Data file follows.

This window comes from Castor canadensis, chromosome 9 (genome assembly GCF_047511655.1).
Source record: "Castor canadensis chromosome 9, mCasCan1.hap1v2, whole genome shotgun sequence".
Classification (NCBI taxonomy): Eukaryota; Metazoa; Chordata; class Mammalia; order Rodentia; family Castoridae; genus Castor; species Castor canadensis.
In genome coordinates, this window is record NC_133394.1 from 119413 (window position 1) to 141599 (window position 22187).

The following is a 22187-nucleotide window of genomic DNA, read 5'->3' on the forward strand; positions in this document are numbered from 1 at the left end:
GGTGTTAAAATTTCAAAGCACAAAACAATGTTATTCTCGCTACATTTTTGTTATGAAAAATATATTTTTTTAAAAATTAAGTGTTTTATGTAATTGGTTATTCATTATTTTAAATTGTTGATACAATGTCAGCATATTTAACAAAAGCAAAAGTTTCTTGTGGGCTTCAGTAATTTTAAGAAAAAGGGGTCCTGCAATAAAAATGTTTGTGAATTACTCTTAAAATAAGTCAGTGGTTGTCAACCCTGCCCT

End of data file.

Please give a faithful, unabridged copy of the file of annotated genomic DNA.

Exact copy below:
This window comes from Castor canadensis, chromosome 9 (genome assembly GCF_047511655.1).
Source record: "Castor canadensis chromosome 9, mCasCan1.hap1v2, whole genome shotgun sequence".
Classification (NCBI taxonomy): Eukaryota; Metazoa; Chordata; class Mammalia; order Rodentia; family Castoridae; genus Castor; species Castor canadensis.
In genome coordinates, this window is record NC_133394.1 from 119413 (window position 1) to 141599 (window position 22187).

The following is a 22187-nucleotide window of genomic DNA, read 5'->3' on the forward strand; positions in this document are numbered from 1 at the left end:
GGTGTTAAAATTTCAAAGCACAAAACAATGTTATTCTCGCTACATTTTTGTTATGAAAAATATATTTTTTTAAAAATTAAGTGTTTTATGTAATTGGTTATTCATTATTTTAAATTGTTGATACAATGTCAGCATATTTAACAAAAGCAAAAGTTTCTTGTGGGCTTCAGTAATTTTAAGAAAAAGGGGTCCTGCAATAAAAATGTTTGTGAATTACTCTTAAAATAAGTCAGTGGTTGTCAACCCTGCCCT